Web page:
When we had Barefoot Wines, like many companies, we used logo products to get our name and image out there. These included T-shirts, tank tops, polo shirts, corkscrews and visors. We always chose the best quality, most long-lasting items we could find to put our logo on.
We started to get pushback from our own staff who cited the high cost, and pointed out that we could get 2-3 times as many logo items for the same investment. This is a common argument most companies succumb to. In fact, many logo wear vendors push the discounts for bulk purchases to get the unit costs down. They even compete with prices that are dirt cheap. It’s just logo wear you may think, so why not save a few bucks?
In order to help build your brand recognition, your logo wear must be worn – and worn often. Folks have to like the product your logo is on enough to wear it; and you don’t want it to wear out quickly, or fade and look cheap after a few washings. Not only will they stop wearing your logo wear, but they might also associate your logo with poor quality. So, it’s not about getting the lowest dollars per item, it’s about getting the most impressions per dollar.
We had one vendor offer us T-shirts that were a buck apiece. You could see right through them when you held them up to the light. How many wears and what kind of an impression would that make if we wanted to convey an image of quality and dependability?
Here are some tips for shopping for logo products that we found useful:
Look for items that will stand the test of time and favoritism. Look for items that you would wear anyway, with or without a logo. It not only improves the likelihood that it will be worn, but worn for a long time. It also sends the wearer a message of quality that can’t help but reflect favorably on your company.
Offer a selection of logo wear that reflects the range of customers you want to attract. One size doesn’t fit all. We found that sizes that were hard to fit got the most wears when they found their rightful home. Their new owners appreciated getting something, finally, that fit them.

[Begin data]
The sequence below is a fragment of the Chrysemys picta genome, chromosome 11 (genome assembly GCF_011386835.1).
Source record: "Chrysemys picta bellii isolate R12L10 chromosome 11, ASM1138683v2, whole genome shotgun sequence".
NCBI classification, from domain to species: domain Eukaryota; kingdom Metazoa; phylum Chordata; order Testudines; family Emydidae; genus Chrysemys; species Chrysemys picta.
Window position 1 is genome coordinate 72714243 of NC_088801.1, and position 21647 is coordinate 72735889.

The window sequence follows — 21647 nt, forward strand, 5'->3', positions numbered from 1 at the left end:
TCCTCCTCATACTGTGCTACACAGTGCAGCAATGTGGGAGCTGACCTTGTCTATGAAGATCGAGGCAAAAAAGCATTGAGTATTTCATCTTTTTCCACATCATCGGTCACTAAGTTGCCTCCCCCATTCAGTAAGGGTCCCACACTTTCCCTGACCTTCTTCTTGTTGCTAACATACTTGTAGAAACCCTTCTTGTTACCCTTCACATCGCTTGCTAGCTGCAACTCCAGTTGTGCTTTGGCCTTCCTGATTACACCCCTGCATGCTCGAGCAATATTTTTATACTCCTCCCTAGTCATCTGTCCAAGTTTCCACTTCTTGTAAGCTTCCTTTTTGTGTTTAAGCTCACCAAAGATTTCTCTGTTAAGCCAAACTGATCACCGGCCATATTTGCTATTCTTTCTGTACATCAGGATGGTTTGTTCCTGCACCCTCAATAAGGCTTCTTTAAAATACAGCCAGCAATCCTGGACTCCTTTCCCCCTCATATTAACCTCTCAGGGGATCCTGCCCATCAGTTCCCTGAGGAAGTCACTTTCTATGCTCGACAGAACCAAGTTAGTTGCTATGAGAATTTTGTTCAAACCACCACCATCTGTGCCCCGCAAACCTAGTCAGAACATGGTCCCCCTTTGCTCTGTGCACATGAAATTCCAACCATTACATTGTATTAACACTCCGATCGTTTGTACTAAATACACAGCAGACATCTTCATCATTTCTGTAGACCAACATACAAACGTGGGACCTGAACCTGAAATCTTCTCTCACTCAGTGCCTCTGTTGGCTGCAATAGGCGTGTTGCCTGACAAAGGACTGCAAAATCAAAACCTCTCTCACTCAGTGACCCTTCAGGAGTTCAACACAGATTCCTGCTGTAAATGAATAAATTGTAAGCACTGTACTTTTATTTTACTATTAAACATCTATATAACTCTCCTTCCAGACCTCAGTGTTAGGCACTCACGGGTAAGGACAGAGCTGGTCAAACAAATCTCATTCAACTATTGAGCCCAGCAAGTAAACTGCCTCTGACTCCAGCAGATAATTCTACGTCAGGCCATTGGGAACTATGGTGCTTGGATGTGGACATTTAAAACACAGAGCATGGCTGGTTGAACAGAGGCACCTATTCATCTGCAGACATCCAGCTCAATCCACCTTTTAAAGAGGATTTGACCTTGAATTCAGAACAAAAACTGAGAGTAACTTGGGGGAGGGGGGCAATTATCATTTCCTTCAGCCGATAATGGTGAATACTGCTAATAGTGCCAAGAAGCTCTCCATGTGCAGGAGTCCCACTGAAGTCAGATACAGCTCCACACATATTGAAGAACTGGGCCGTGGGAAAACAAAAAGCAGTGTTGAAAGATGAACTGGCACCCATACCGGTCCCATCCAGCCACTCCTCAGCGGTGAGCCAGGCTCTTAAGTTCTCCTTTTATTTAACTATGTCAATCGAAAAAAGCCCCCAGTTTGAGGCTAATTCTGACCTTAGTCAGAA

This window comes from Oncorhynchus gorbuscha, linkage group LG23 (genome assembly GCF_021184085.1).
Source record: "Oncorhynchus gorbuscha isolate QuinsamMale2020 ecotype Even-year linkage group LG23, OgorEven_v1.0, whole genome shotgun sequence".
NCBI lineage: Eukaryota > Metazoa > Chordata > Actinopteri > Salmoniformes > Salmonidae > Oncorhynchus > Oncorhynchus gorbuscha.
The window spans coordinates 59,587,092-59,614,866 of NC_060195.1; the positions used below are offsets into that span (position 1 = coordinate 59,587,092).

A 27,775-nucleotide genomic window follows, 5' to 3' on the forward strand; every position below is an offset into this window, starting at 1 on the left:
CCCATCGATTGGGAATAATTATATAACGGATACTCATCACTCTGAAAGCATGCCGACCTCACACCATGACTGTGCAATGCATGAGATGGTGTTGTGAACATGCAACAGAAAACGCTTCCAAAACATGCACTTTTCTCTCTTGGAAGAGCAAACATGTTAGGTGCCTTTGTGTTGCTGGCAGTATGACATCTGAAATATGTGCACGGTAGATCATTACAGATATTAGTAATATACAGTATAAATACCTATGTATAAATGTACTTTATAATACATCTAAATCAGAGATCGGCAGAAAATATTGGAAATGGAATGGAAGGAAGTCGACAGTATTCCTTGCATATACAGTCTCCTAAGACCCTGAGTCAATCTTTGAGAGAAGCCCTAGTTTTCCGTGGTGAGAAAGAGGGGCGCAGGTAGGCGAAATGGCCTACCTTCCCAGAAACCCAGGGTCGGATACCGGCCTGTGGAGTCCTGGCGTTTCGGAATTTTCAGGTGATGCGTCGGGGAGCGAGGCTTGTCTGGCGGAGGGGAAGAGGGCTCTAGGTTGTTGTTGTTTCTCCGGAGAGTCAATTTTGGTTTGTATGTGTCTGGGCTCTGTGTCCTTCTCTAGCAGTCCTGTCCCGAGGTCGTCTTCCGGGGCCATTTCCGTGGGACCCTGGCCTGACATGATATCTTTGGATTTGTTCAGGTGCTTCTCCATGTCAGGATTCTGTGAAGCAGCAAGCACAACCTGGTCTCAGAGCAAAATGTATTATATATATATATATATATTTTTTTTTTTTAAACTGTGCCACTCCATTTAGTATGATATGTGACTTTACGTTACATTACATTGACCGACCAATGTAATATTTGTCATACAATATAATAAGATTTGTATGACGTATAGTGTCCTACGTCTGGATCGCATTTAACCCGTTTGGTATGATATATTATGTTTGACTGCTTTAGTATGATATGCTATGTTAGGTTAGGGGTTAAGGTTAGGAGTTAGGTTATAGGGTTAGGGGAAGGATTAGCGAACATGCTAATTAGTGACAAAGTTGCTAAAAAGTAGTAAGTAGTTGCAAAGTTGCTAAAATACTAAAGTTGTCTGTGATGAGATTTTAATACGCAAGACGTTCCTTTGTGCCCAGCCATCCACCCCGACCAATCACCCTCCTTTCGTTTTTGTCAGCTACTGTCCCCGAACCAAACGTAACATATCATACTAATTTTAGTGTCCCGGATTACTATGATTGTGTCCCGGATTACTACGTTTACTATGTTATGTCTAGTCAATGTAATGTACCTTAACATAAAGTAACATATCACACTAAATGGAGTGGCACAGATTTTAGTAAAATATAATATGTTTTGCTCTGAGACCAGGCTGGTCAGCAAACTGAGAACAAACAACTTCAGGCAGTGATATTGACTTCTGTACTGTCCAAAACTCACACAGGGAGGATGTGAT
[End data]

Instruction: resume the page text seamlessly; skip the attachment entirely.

We found that women made up the majority of our buyers. When we started to provide women’s style logo wear in a selection of colors, our logo wear became very popular. Other companies simply offered the typical male T-shirt, which many women liked, but a woman’s T-shirt sent a targeted message of appreciation.
By putting our contact information somewhere on the logo wear, not only did the wearer know where to get more, but so did their friends.
Where do you put your logo on the T-shirt? Some people prefer it on the back. We’ve seen it on the sleeve and plastered all over the front. However, we think the old standard tends to work best; over the heart below the left shoulder. The most common place people look when talking to another person is at their face. Putting your logo close to where they are looking will get it noticed more often.
By putting some research and strategic thought into your logo wear, you can get the most bang for your buck. Make sure it’s worn often, and not just worn out.
Who We Are
Michael Houlihan and Bonnie Harvey co-authored the New York Times bestselling business book, The Barefoot Spirit: How Hardship, Hustle, and Heart Built America’s #1 Wine Brand. The book has been selected as recommended reading in the CEO Library for CEO Forum, the C-Suite Book Club, and numerous university classes on business and entrepreneurship. It chronicles their humble beginnings from the laundry room of a rented Sonoma County farmhouse to the board room of E&J Gallo, who ultimately acquired their brand and engaged them as brand consultants. Barefoot is now the world’s largest wine brand.
Beginning with virtually no money and no wine industry experience, they employed innovative ideas to overcome obstacles, create new markets and forge strategic alliances. They pioneered Worthy Cause Marketing and performance-based compensation. They built an internationally bestselling brand and received their industry’s “Hot Brand” award for several consecutive years.
They offer their Guiding Principles for Success (GPS) & Shelf Smarts courses to help consumer product brand builders achieve success. Their book, The Entrepreneurial Culture: 23 Ways To Engage and Empower Your People, helps corporations maximize the value of their human resources.
Currently they travel the world leading workshops, trainings, & keynoting at business schools, corporations, conferences. They are regular media guests and contributors to international publications and professional journals. They are C-Suite Network Advisors & Contributing Editors. Visit their popular business site at www.thebarefootspirit.com.
To make inquiries for keynote speaking, trainings or consulting, please contact email@example.com.